When using the built in flash with Aperture Priority or Shutter Priority selected, I am getting a completely overexposed (white) image.

Now my understanding of AP and SP modes is that the camera manages the aperture or shutter speed to set the correct exposure, based on the selected aperture / shutter speed. I am shooting with an ISO setting of 100.

For example, when I'm shooting using the flash in low light, with AP mode selected + ISO:100, why does the camera not give a fast enough shutter speed to prevent this over exposure?

Clearly something major I'm doing wrong! Any help much appreciated.

  • \$\begingroup\$ Some Body/Flash combinations do not work so well together. I have never had a camera that correctly compensates flash usage with semi automatic modes, I've always had to trick the camera into what I want. Maybe this is your case too. \$\endgroup\$
    – Jahaziel
    Sep 21, 2012 at 15:42
  • 1
    \$\begingroup\$ I suggest to metter a scene with your camera with the flash off (detached) and note the values calculated by the camera. Repeat wit the flash activated. Do the values change? If not, then your camera is somehow unaware that there will be flash lighting the scene. \$\endgroup\$
    – Jahaziel
    Sep 21, 2012 at 15:45
  • \$\begingroup\$ Thanks for this suggestion Jahaziel. I tried this and the values DO NOT change! Any ideas? \$\endgroup\$
    – cw84
    Sep 24, 2012 at 12:24
  • \$\begingroup\$ I had the opposite problems where my photos were all black on A or M modes using the built-in flash. I found out that I had left the flash mode to CMD for my external flash. I hope this comment can help someone eventually. \$\endgroup\$
    – Sly
    Dec 26, 2013 at 21:10

4 Answers 4


What you are going wrong is not giving the camera enough latitude. You fixed the aperture and ISO, so all the camera can do is set the shutter-speed and flash power. It must be not as low-light as you think because most often you would get an under-exposed image doing what you are doing.

The camera has a shutter-speed range it can use with the flash. The maximum speed is known as the flash sync-speed and usually varies between 1/160 and 1/250, depending on the model. This is the fastest speed at which the shutter-speed is fully open at some time during the exposure.

Flash power can be varied too. Most on-camera flashes work at full power, half-power, quarter-power and so on. If the flash is automatic the camera will chose power itself but you can also have the flash on manual power on some cameras. Depending on the model, if you set the flash to Forced (On), it may always fire at maximum power though.

Shutter-priority also has some interaction with flash. If you select a speed faster than the sync-speed, then you will get a partially lit image. If you select anything less, than flash illumination does not change because a flash burst is very fast, in the order of 1/20000s to 1/80000s, so choosing a longer shutter-speed only gets more light from ambient lighting.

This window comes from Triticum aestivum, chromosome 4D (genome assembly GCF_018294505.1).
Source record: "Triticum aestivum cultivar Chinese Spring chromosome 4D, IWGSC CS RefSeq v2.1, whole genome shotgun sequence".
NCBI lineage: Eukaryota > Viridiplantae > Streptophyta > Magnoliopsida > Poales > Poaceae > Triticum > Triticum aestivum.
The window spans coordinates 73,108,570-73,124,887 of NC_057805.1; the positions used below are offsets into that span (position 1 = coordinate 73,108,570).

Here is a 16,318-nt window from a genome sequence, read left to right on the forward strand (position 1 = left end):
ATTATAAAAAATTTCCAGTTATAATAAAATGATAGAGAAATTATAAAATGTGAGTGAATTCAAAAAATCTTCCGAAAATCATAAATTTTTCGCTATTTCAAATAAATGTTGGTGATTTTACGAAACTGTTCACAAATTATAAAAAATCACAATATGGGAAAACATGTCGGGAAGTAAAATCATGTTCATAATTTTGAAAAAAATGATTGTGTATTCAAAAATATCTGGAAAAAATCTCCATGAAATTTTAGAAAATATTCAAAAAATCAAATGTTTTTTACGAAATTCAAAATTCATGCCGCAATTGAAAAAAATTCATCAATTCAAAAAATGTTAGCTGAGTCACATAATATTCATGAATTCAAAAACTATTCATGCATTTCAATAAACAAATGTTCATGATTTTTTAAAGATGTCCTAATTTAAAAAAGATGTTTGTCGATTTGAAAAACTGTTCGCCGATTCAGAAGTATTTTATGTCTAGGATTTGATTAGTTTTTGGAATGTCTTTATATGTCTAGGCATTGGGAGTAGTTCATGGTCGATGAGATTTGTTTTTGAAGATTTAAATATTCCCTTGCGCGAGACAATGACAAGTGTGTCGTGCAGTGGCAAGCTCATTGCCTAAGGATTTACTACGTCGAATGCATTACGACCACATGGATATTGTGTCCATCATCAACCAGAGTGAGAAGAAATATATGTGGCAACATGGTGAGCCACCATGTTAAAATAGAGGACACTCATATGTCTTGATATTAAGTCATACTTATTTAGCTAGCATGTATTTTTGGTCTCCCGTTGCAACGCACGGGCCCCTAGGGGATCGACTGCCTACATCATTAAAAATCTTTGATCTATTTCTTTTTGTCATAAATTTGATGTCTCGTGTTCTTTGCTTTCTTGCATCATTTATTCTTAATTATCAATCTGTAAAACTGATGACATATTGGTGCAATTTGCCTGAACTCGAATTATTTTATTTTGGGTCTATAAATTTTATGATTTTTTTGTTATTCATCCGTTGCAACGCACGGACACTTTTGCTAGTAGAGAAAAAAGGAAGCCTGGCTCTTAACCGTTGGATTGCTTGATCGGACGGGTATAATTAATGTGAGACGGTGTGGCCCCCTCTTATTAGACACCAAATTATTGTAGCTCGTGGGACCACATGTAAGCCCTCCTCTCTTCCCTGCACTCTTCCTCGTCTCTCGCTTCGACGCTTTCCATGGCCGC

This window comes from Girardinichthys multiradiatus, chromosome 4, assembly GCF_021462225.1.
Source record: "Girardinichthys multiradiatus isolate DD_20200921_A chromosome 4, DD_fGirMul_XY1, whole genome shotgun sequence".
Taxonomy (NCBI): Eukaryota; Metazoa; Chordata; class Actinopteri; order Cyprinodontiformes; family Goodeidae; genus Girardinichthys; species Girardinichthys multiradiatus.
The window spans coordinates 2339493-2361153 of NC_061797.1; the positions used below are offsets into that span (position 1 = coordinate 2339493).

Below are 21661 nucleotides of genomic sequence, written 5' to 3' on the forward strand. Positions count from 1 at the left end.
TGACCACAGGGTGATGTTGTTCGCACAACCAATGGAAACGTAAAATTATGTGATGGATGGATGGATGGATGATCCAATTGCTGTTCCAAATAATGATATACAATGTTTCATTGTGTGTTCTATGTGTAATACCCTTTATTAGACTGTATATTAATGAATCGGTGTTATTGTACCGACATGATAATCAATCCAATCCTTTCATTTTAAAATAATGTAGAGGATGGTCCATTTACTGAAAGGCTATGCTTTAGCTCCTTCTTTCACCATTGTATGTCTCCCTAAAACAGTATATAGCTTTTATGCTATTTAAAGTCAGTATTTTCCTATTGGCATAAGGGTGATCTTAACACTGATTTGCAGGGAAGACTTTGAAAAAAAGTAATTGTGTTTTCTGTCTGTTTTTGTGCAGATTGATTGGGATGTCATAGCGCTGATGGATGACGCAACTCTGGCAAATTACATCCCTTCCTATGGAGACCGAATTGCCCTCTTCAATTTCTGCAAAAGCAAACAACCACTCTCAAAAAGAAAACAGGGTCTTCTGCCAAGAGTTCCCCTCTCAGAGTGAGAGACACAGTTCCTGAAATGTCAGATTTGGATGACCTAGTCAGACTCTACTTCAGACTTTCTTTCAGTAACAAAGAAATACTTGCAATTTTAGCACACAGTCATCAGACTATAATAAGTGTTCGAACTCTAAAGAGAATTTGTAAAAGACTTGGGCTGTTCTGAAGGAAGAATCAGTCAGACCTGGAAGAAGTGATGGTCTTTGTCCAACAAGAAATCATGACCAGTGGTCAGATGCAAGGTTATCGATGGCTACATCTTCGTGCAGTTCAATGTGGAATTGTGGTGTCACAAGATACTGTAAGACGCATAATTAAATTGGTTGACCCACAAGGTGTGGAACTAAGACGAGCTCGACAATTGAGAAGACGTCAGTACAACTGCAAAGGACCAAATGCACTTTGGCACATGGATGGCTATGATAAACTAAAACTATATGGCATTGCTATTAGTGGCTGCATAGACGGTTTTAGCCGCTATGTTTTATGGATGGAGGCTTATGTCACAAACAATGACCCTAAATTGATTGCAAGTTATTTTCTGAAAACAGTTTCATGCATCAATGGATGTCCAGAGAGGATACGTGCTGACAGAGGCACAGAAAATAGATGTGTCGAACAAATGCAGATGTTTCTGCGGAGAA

On more thing, flash illumination is inversely proportional to the square of the distance, so if your subject is very close, even low-power flash may be too bright.


Whilst Itai's answer is very good - I would also be sure to check that you have not got flash power compensation turned up, and also that you have not got exposure compensation turned up by mistake.


As seen in the comments, it looks like your camera is unaware of the flash, at least in some operating modes. Research in your user's manuals for an answer. If not, maybe your camera/flashgun combo cannot use TTL (through the lens) flash regulation.

Another possibility is that some of the hotshoe contacts are not working (i.e., dirty) and that is preventing proper operation (provided that your flash is actually 100% compatible with your camera).

Let me briefly introduce a couple of useful concepts: Types of light regarding time duration.

Continuous Light: Is the one coming from a constant source, like the sun, an incandescent bulb, a stable, flame, etc. This kind of light can be considered constant, as its intensity will not vary a lot through the time that takes a "normal exposure".

Pulsating Light: For photographic purposes, is light coming from flashes and strobes. These are pretty obvious to explain, but consider that the light pulse duration is very close to the exposure time for a typical shot. This is very important because of the way different types of light interact with the light regulation methods your camera has:

Aperture: It regulates the amount of light that enters through the iris at any given time. For example, an aperture one stop "more closed" lets in half the light, no matter if the time considered is a second, a minute, or a day... as long as both measurements are taken with the same time. Remember that Aperture also controls the depth of field.

Shutter Speed: It controls the amount of light by controlling how long this light is let in. It means that a shutter speed "one stop faster" opens the shutter for half the time, thus letting in only half the light (assuming a perfectly fixed continuous source of light).

Sensitivity: This is the ISO setting. This does not affect the amount of light but how the recording medium reacts to a given amount of light, no matter if it's analog (film) or digital (sensor).